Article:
The physical sciences—physics, chemistry, biology—tell us a great deal about what our world is like. In addition, they tell us a great deal about what we are like. They tell us what our bodies are made of, the chemical reactions necessary for life, how our ears extract location information from sound waves, the evolutionary account of how various bits of us are as they are, what causes our bodies to move through the physical environment as they do, and so on. We can think of the true, complete physical account of us as an aggregation of all there is to say about us that can be constructed from the materials to be found in the various physical sciences. This account tells the story of us as revealed by the physical sciences.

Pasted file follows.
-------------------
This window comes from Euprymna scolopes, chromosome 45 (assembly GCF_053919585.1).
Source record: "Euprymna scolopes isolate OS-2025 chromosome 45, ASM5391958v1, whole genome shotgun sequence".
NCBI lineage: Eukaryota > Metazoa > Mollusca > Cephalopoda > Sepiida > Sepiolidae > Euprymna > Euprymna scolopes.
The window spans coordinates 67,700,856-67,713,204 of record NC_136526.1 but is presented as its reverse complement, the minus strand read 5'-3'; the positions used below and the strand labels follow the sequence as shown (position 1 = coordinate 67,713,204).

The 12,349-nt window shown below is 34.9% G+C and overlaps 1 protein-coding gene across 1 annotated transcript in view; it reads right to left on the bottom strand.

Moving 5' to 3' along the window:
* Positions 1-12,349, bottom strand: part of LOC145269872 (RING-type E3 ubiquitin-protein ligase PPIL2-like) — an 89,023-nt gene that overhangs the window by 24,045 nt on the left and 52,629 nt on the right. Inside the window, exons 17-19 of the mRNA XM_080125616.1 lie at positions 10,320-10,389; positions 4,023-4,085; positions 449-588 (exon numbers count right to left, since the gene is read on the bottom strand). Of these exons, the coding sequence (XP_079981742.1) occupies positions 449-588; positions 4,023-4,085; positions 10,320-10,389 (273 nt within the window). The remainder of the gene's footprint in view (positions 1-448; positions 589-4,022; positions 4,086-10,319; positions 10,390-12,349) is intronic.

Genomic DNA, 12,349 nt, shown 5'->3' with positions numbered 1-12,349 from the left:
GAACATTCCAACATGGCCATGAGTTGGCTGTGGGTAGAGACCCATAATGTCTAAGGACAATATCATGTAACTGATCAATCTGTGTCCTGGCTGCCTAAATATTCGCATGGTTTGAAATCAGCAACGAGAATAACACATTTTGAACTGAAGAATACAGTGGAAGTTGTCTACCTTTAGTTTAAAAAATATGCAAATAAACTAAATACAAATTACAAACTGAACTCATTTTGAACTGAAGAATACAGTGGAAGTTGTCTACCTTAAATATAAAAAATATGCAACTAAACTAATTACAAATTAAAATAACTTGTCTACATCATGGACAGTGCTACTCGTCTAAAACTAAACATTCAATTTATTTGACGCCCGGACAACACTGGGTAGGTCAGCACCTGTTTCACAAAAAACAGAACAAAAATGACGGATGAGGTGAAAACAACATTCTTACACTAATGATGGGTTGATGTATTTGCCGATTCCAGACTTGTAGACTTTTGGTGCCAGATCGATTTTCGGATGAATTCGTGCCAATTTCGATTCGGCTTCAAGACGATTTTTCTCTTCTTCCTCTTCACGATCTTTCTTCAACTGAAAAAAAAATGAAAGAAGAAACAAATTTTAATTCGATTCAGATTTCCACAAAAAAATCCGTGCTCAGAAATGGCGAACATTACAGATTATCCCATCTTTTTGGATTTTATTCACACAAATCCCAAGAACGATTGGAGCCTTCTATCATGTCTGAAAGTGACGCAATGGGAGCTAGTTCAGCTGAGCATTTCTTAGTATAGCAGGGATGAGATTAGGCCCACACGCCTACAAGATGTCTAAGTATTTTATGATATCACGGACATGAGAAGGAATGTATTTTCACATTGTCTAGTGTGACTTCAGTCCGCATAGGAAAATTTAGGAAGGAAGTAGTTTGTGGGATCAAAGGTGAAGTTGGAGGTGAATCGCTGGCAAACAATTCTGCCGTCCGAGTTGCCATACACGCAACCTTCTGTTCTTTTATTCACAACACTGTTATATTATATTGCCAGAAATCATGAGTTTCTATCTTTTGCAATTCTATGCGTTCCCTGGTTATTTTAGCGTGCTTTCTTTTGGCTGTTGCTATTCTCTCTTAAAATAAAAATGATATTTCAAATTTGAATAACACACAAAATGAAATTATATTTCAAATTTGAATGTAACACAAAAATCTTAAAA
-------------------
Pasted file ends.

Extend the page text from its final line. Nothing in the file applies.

Frank Jackson, ‘Consciousness’, in Frank Jackson and Michael Smith (eds.), The Oxford Handbook of Contemporary Philosophy, New York, 2005, pp. 310-311